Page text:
BIPOC Intersectionality

Part of Neurodivergence Series

Three BIPOC people are shown: one with dark hair wearing black glasses and a green blouse; one with bleached dreadlocks tied up in a black bandana wearing purple glasses and a black shirt; and one with short curly hair and a septum piercing wearing metal framed glasses and a white blouse with black overshirt. The text reads BIPOC Intersectionality Rev. Marisol Caballero, Ayanna Kafi, Mackenzie MacDade

The seventh in our Skill Up series was a BIPOC panel with Rev. Marisol Caballero, Ayanna Kafi, and Mackenzie MacDade in June 2023. The webinar explored the intersectionality of being BIPOC and neurodivergent. Both of these identities require navigating systems that were not meant for them. We talked about how our UU communities can be spaces where people can engage the fullness of themselves.

Rev. Marisol Caballero (she/her), Faith Innovation Specialist in the UUA’s Faith Development Office, is a native Texan who lives and works in Austin. She enjoys social justice activism, cooking, crocheting, sewing, and traveling with her wife, son, and pup, Diego.

Ayanna Kafi (they/them) is a neurodivergent, nonbinary, Black woman living on Creek land, commonly known as Stone Mountain, a beautiful city within the collective of cities known by locals as Atlanta. They cohabitate with their partner, child, granddog, and often one or more other relations. They believe that their ministry springs from their embodiment, home, and community so they strive to fill their life with laughter, music, movement, intentional rest, and the discipline of ever expanding joy. They are a lifelong UU and serve as the UUA’s Mosaic Project Manager out of the LGBTQ and Multicultural Ministries office.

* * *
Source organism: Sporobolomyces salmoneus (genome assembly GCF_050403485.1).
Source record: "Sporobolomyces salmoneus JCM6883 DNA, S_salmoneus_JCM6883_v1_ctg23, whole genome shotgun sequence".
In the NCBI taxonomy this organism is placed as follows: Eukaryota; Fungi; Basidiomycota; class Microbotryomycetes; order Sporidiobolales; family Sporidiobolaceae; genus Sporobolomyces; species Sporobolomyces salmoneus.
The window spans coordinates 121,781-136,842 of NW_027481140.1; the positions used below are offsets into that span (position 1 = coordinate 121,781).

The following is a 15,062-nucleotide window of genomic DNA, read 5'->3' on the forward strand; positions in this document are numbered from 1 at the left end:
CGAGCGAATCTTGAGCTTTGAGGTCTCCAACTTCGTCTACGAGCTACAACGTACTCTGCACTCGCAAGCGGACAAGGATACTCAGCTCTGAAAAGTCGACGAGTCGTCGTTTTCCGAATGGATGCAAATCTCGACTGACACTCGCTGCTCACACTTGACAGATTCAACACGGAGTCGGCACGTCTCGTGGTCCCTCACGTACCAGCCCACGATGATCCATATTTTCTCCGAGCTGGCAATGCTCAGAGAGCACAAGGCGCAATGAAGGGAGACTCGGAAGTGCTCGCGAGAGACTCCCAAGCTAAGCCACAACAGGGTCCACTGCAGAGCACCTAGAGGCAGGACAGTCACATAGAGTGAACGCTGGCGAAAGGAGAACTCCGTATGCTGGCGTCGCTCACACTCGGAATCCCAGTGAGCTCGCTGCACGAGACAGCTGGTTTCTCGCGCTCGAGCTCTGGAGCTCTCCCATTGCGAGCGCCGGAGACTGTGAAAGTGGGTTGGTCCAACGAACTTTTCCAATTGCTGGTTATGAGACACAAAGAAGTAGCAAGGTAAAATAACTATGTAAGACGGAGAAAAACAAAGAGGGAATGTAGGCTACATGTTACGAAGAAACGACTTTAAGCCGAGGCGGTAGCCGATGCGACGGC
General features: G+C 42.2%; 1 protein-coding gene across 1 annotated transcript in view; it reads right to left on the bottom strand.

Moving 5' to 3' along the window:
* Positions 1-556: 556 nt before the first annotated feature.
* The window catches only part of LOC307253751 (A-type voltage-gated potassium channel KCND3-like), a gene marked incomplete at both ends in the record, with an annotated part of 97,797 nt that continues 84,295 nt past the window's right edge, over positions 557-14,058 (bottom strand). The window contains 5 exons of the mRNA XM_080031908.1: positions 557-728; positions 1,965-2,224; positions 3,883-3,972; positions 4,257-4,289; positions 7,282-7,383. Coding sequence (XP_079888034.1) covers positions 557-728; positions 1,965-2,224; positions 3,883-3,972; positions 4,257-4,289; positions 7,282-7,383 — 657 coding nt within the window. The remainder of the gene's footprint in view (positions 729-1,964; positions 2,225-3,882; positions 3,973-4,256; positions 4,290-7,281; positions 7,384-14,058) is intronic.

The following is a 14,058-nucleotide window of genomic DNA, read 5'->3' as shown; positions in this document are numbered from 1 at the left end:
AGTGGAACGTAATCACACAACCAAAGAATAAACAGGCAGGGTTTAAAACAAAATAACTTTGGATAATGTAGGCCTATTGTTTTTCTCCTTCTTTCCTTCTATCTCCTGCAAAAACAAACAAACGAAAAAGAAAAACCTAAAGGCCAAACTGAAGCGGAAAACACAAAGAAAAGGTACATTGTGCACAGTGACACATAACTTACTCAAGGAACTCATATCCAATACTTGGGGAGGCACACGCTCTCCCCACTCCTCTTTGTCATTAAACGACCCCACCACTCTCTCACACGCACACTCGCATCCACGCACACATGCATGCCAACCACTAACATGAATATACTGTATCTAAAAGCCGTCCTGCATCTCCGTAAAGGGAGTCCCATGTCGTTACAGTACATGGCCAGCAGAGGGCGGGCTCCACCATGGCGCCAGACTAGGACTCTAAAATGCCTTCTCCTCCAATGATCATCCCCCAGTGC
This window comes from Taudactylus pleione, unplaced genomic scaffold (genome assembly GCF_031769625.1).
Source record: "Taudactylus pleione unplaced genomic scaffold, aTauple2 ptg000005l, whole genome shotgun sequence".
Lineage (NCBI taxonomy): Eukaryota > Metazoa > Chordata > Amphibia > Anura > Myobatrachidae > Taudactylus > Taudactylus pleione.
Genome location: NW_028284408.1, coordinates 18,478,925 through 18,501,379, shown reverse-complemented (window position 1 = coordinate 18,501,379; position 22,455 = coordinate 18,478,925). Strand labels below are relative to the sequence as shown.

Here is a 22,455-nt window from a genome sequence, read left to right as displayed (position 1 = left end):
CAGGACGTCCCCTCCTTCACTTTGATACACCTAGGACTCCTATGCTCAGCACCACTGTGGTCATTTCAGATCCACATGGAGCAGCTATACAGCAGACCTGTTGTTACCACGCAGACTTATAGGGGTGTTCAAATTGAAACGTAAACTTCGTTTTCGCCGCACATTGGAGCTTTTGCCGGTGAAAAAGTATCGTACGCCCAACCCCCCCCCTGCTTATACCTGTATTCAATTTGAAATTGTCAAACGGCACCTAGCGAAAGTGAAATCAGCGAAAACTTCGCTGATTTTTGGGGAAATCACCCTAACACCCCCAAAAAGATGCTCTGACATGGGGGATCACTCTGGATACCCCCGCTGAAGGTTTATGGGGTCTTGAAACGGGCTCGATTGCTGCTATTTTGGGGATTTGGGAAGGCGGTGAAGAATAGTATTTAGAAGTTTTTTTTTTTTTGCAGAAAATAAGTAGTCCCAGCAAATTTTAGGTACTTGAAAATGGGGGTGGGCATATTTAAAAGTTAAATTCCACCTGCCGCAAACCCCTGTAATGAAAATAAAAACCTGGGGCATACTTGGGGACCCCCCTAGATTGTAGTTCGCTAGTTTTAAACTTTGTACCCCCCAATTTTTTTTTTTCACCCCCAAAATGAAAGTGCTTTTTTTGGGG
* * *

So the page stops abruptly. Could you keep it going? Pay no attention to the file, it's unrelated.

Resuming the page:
Mackenzie MacDade (she/her) is a 33 year old, queer woman of color, teaching artist, feminist, part time poet and general rabble rouser. She got her start in feminism from a book of feminist nursery rhymes, and her start in pop culture analysis from 9 years of homeschooling (translation: 9 years of TV and movie watching). A firm believer in queering the collective consciousness, she strives to inspire people to redesign their idea of normal and step out their comfort zone. She takes inspiration from Gertrude Stein, Buffy, Angela Davis, Faith and bell hooks. Someone once described her as “The love child of Angela Davis and Ru-Paul” and she thinks that just about sums it up.

Please find the talk and Q&A session recording available for purchase on the Unitarian Universalist Ministers Association (UUMA) storefront. Your purchase will directly support the continuation of this series.